Should Parents Worry About Vaccinating Their Children?

When we worry, we worry the most about our children. Everyone wants to keep them safe.

When politicians want us to fall in line, they always talk about saving the children. And our feelings about kids have created very intense emotions about vaccines. Some people say vaccines are dangerous. Robert F. Kennedy Jr. said that they have "poisoned an entire generation of American children."

Kennedy has added his voice to the chorus of angry parents who are convinced that mercury in vaccines causes harm to children.

"It's causing IQ loss, mental retardation, speech delay, language delay, ADD, hyperactivity," he said.

Worrying About Vaccinations

Barbara Loe Fisher, who heads the Vaccine Information Center, goes on television to alert parents about the dangers of vaccines.

On the "Today Show," she said, "We need to find out why so many of our highly vaccinated children are so sick."

The biggest worry today is autism. Before kids received so many vaccines, says Fisher, "you didn't see autistic children. Autism was so rare. Most people had never heard of it."

And the protestors blame the vaccines.

'Vaccines Don't Cause Autism'

Dr Paul Offit is the chief of infectious diseases at Children's Hospital of Philadelphia. He's also in the vaccine business. He developed and patented the rotavirus vaccine.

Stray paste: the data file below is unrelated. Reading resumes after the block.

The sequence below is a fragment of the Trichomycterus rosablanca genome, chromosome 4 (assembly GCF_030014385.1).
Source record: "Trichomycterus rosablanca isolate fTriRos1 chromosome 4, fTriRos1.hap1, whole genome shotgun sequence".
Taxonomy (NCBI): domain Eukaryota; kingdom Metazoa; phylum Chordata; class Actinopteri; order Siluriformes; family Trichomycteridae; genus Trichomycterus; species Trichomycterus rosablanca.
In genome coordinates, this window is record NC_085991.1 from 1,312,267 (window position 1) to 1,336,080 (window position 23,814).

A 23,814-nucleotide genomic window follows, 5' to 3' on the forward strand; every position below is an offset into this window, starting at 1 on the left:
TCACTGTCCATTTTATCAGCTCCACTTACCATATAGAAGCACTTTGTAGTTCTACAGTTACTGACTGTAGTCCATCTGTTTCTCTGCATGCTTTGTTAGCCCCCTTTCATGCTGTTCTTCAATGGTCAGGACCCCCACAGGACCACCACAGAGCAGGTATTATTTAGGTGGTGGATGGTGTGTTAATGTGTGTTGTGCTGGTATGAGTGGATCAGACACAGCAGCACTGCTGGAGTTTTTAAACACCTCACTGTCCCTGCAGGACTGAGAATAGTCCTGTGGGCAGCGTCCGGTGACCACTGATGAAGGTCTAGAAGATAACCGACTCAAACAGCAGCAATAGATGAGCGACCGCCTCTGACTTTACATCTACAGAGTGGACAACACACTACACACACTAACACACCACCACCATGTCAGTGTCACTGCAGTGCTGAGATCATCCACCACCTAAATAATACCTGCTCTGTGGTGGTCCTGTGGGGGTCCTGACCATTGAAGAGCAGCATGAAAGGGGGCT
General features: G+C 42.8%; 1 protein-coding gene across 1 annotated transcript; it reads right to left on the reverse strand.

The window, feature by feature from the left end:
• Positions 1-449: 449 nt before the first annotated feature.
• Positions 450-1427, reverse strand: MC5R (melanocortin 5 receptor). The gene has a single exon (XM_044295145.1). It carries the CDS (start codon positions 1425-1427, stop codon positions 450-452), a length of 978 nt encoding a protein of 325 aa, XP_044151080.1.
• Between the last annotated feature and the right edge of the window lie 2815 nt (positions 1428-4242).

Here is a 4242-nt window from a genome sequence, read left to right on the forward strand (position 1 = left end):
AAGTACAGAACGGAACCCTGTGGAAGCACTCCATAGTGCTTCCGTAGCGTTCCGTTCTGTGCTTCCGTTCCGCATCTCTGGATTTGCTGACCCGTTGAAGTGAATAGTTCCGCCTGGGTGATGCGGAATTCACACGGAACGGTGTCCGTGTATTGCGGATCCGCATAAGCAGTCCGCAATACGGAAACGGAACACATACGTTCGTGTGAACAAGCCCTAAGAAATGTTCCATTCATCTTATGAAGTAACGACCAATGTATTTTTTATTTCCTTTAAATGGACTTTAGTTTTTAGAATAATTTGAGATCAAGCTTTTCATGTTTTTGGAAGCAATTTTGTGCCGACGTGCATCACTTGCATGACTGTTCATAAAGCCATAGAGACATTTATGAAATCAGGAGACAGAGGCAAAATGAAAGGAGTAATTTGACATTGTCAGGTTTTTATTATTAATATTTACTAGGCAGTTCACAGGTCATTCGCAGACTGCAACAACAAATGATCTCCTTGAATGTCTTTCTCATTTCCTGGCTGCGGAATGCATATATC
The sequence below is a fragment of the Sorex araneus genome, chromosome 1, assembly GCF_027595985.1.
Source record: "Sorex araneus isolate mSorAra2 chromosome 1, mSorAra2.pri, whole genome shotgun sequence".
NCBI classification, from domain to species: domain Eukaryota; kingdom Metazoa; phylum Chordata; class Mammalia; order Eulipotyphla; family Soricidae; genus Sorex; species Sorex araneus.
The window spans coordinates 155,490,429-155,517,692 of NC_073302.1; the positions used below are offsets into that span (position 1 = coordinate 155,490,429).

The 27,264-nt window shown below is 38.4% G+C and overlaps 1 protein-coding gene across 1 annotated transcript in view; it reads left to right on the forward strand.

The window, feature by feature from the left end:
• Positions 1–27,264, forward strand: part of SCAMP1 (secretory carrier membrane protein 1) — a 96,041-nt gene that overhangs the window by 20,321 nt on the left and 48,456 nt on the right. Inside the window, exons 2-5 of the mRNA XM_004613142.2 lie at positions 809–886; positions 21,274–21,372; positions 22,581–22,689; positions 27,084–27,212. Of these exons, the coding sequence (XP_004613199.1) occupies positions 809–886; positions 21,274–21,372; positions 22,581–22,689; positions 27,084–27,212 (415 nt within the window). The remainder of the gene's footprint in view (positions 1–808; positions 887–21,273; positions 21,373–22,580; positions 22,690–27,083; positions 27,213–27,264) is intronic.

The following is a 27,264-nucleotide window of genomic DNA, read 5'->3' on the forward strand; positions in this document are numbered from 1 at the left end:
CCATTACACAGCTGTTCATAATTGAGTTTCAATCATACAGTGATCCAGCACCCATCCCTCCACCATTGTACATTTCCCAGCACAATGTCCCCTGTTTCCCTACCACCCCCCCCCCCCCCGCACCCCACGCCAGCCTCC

"I think that it's perfectly reasonable to be skeptical about anything you put into your body, including vaccines," said Offit. "And vaccines do have side effects. But vaccines don't cause autism."

Offit can say that with confidence because the National Academy of Sciences recently reviewed the science. They concluded that 19 major studies, tracking thousands of kids, all show no link between vaccines and autism.

"The question has been raised, it's been answered," said Offit. "Vaccines don't cause autism."

Then why are so many kids being diagnosed with autism? Because kids we once said had other conditions are now being called autistic.

As researchers from the March of Dimes put it, "improvements in detection and changes in diagnosis account for the observed increase in autism." Their data on autism rates in California showed that the increase in autism diagnoses almost exactly matched a decline in cases of retardation: autism prevalence increased by 9.1 cases per 10,000 children, while mental retardation dropped by 9.3 per 10,000.

"People that we once called quirky or geeky or nerdy are now called autistic," said Offit. "Because when you give that label of say, autistic spectrum disorder, you allow that child then to qualify for services which otherwise they wouldn't be qualified to get."

Not a New Concern

Two decades ago, "20/20" did a report which said that the whooping cough vaccine may lead to permanent neurological disorder and Sudden Infant Death Syndrome (SIDS).

Personal injury lawyer Allen McDowell said vaccine makers were victimizing kids, and more than 20 years later, he still says the vaccine makers put money before safety.

"There's no dispute about that. They were making so much money off the old vaccine they didn't really have any incentive to improve it."

McDowell made money too. The lawyer won lots of lawsuits.

"I made -- a good chunk of money," he said.

The vaccine makers did revise the whooping cough vaccine and the new version was approved by the FDA in 1991.

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